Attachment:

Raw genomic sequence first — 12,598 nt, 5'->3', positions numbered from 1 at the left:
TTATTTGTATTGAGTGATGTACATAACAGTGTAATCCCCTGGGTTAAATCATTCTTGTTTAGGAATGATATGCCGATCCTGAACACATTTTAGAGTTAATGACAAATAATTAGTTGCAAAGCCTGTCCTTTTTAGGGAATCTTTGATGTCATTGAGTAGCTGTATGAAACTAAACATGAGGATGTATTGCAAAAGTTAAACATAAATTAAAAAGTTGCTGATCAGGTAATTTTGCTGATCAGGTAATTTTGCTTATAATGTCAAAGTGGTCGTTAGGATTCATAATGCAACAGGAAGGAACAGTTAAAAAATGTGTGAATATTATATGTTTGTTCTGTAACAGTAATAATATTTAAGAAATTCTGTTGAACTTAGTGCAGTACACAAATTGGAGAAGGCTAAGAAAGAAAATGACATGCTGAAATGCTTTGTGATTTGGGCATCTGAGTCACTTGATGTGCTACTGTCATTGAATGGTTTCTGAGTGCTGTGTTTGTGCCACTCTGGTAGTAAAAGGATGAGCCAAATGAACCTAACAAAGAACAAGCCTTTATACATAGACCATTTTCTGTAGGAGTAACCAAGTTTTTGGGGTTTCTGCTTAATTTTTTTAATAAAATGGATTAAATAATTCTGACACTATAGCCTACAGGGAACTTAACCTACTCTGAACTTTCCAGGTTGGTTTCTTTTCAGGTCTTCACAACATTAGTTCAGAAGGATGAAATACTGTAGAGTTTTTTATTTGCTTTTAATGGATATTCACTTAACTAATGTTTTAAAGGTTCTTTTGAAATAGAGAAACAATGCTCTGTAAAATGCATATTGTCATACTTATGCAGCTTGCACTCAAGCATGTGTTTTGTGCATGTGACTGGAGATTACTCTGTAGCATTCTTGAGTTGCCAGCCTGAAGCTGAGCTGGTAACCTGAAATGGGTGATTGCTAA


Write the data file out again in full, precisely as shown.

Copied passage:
Raw genomic sequence first — 12,598 nt, 5'->3', positions numbered from 1 at the left:
TTATTTGTATTGAGTGATGTACATAACAGTGTAATCCCCTGGGTTAAATCATTCTTGTTTAGGAATGATATGCCGATCCTGAACACATTTTAGAGTTAATGACAAATAATTAGTTGCAAAGCCTGTCCTTTTTAGGGAATCTTTGATGTCATTGAGTAGCTGTATGAAACTAAACATGAGGATGTATTGCAAAAGTTAAACATAAATTAAAAAGTTGCTGATCAGGTAATTTTGCTGATCAGGTAATTTTGCTTATAATGTCAAAGTGGTCGTTAGGATTCATAATGCAACAGGAAGGAACAGTTAAAAAATGTGTGAATATTATATGTTTGTTCTGTAACAGTAATAATATTTAAGAAATTCTGTTGAACTTAGTGCAGTACACAAATTGGAGAAGGCTAAGAAAGAAAATGACATGCTGAAATGCTTTGTGATTTGGGCATCTGAGTCACTTGATGTGCTACTGTCATTGAATGGTTTCTGAGTGCTGTGTTTGTGCCACTCTGGTAGTAAAAGGATGAGCCAAATGAACCTAACAAAGAACAAGCCTTTATACATAGACCATTTTCTGTAGGAGTAACCAAGTTTTTGGGGTTTCTGCTTAATTTTTTTAATAAAATGGATTAAATAATTCTGACACTATAGCCTACAGGGAACTTAACCTACTCTGAACTTTCCAGGTTGGTTTCTTTTCAGGTCTTCACAACATTAGTTCAGAAGGATGAAATACTGTAGAGTTTTTTATTTGCTTTTAATGGATATTCACTTAACTAATGTTTTAAAGGTTCTTTTGAAATAGAGAAACAATGCTCTGTAAAATGCATATTGTCATACTTATGCAGCTTGCACTCAAGCATGTGTTTTGTGCATGTGACTGGAGATTACTCTGTAGCATTCTTGAGTTGCCAGCCTGAAGCTGAGCTGGTAACCTGAAATGGGTGATTGCTAA